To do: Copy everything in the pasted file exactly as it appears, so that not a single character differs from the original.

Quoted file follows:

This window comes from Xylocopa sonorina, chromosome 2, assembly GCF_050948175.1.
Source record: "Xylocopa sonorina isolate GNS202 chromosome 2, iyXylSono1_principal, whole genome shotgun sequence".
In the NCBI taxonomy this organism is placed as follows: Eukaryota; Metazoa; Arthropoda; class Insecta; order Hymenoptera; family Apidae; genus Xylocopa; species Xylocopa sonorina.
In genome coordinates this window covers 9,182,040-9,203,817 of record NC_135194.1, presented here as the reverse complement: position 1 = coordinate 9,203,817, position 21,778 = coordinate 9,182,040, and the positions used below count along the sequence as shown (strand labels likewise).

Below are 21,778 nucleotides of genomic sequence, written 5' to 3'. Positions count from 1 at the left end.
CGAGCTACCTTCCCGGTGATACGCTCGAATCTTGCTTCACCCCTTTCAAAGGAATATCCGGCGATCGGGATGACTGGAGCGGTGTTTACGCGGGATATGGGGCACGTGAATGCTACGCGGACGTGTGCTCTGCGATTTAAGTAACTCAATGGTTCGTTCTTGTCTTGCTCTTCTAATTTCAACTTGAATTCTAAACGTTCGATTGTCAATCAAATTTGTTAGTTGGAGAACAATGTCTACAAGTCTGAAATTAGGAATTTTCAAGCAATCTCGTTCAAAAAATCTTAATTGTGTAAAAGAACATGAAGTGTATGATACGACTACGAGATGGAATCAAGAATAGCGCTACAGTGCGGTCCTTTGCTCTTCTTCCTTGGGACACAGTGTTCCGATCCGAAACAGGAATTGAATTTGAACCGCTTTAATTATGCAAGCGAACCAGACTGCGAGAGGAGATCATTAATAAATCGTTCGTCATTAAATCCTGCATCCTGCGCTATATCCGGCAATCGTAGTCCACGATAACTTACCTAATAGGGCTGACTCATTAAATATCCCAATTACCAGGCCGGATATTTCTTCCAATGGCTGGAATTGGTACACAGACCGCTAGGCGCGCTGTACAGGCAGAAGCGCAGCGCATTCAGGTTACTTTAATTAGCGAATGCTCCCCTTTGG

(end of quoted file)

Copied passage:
This window comes from Xylocopa sonorina, chromosome 2, assembly GCF_050948175.1.
Source record: "Xylocopa sonorina isolate GNS202 chromosome 2, iyXylSono1_principal, whole genome shotgun sequence".
In the NCBI taxonomy this organism is placed as follows: Eukaryota; Metazoa; Arthropoda; class Insecta; order Hymenoptera; family Apidae; genus Xylocopa; species Xylocopa sonorina.
In genome coordinates this window covers 9,182,040-9,203,817 of record NC_135194.1, presented here as the reverse complement: position 1 = coordinate 9,203,817, position 21,778 = coordinate 9,182,040, and the positions used below count along the sequence as shown (strand labels likewise).

Below are 21,778 nucleotides of genomic sequence, written 5' to 3'. Positions count from 1 at the left end.
CGAGCTACCTTCCCGGTGATACGCTCGAATCTTGCTTCACCCCTTTCAAAGGAATATCCGGCGATCGGGATGACTGGAGCGGTGTTTACGCGGGATATGGGGCACGTGAATGCTACGCGGACGTGTGCTCTGCGATTTAAGTAACTCAATGGTTCGTTCTTGTCTTGCTCTTCTAATTTCAACTTGAATTCTAAACGTTCGATTGTCAATCAAATTTGTTAGTTGGAGAACAATGTCTACAAGTCTGAAATTAGGAATTTTCAAGCAATCTCGTTCAAAAAATCTTAATTGTGTAAAAGAACATGAAGTGTATGATACGACTACGAGATGGAATCAAGAATAGCGCTACAGTGCGGTCCTTTGCTCTTCTTCCTTGGGACACAGTGTTCCGATCCGAAACAGGAATTGAATTTGAACCGCTTTAATTATGCAAGCGAACCAGACTGCGAGAGGAGATCATTAATAAATCGTTCGTCATTAAATCCTGCATCCTGCGCTATATCCGGCAATCGTAGTCCACGATAACTTACCTAATAGGGCTGACTCATTAAATATCCCAATTACCAGGCCGGATATTTCTTCCAATGGCTGGAATTGGTACACAGACCGCTAGGCGCGCTGTACAGGCAGAAGCGCAGCGCATTCAGGTTACTTTAATTAGCGAATGCTCCCCTTTGG